As businesses grow from one or two person teams into small companies, customer support often falls by the wayside. We carry on doing what we’ve always done to support our customers, without growing our support system alongside our business. But this isn’t sustainable, and can hurt customer relationships.
Scaling your customer support system isn’t sexy, but it can have huge wins for your business. There’s a practical reality to it—if we don’t scale our support systems, work will always be on and the phone won’t stop ringing at dinner time. But scaling your support systems can also help keep your business costs low.
Whether you are a big company or a one or two person operation, having a support system in place allows you to scale your customer service strategy without adding unnecessary staff members. Yes, there is a practical and cost saving element to it, but doing so also drives customer value and builds brand loyalty.
The topic of scaling support came up at Unite, our annual partner and developer conference. Roy Sunstrum, VP of Operations, gave a main stage talk on why a well-designed support system is integral to maintaining your service levels and driving customer value during growth.
In this post, we will help you apply Roy’s learnings to build a customer service strategy that can create better customer experiences with your product and business, and act as a competitive advantage.
Why reducing customer effort is key to scaling your support systems
CEB, the customer loyalty and insight group, found that two thirds of the time, customers experience high effort in support interactions.
The friction customers experience when dealing with a company is a big differentiator between brand loyalty or churn. The more likely they are to experience friction in a customer service interaction, the more it increases their disloyalty. And the customers that experience this friction are twice as likely to speak to their friends and family about it. To keep customers loyal, aim for easy and effortless experiences.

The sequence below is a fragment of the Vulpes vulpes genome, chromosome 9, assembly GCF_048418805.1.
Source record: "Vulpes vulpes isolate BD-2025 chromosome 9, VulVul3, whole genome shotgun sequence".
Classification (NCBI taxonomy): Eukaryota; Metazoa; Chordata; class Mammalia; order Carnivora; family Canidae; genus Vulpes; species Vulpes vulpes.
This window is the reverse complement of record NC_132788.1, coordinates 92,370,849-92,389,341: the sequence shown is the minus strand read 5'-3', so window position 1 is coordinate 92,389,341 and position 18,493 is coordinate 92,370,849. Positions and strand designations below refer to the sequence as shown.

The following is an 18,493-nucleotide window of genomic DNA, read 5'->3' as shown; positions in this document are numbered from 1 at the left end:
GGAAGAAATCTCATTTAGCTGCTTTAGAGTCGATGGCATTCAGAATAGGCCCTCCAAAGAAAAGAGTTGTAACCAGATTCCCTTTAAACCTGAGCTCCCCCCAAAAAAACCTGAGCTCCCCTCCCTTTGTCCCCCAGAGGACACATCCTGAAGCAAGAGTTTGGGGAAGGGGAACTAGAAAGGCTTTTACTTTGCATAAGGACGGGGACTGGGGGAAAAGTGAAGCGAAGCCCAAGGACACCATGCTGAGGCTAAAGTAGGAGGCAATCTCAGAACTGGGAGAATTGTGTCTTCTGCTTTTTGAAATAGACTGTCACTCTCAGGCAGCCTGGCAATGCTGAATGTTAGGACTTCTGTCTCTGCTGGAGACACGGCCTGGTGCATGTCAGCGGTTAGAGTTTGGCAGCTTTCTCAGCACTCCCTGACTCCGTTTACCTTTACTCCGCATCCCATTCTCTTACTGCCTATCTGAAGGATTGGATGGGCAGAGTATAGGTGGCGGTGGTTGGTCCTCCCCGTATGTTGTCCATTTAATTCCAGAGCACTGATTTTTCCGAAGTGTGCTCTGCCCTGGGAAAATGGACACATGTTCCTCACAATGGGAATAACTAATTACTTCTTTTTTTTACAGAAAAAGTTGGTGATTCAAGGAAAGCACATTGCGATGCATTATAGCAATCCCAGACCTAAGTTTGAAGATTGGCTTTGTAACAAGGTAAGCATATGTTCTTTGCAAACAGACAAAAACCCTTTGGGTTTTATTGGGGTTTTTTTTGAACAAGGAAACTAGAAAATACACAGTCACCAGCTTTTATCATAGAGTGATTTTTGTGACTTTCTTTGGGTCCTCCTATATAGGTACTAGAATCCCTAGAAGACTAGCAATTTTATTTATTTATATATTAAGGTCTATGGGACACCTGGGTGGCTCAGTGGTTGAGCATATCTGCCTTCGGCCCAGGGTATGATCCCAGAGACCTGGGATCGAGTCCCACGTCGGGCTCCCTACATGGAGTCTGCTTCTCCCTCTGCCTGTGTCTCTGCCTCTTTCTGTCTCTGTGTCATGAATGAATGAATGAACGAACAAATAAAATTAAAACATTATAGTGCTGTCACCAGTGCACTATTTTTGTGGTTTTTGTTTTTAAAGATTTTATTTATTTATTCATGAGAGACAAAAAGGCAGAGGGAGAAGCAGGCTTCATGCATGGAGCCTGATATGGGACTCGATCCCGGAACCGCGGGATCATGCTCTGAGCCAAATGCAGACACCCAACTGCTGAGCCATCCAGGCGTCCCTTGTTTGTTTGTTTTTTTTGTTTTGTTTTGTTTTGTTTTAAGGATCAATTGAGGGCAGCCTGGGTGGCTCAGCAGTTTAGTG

Low effort experiences aren’t only important in customer-to-support interactions; they matter in everything that sits between support and product. A low effort experience includes all your self-help resources and one-to-many offerings—it’s about how this whole experience comes together. And these are the experiences that determine a customer’s loyalty to your brand.
How do you know you’re successfully decreasing effort? It’s not easy to find causation or correlation between your actions and a better customer experience, because there are a lot of factors that influence customer effort.
However, measuring the impact of customer effort is difficult because there isn’t one metric in your analytics that can demonstrate a tangible decrease—especially short term. In the long term, however, reducing customer effort will help nudge big business metrics like adoption, loyalty, revenue growth, and profitability in the right direction. Just because measuring or reducing effort isn’t tangible right away, doesn’t mean there aren’t actions you should take right now to do so.
How to reduce customer effort in support interactions
To reduce customer effort, we first need to understand the type of interactions customers have with your brand. There are a lot of different human interactions you’ll have in the support department, but they generally fall into three buckets:
- Failure interactions: These are the conversations that no one wants to have. These include billing errors, product features not working, or system downtime.
- Low value interactions: This is when there’s a clarification or confirmation, where you’re helping the customer understand something.
- High value interactions: This is when the customer is pleased with what you’re doing, but looking at where they can take it next. This is where upsell opportunities live.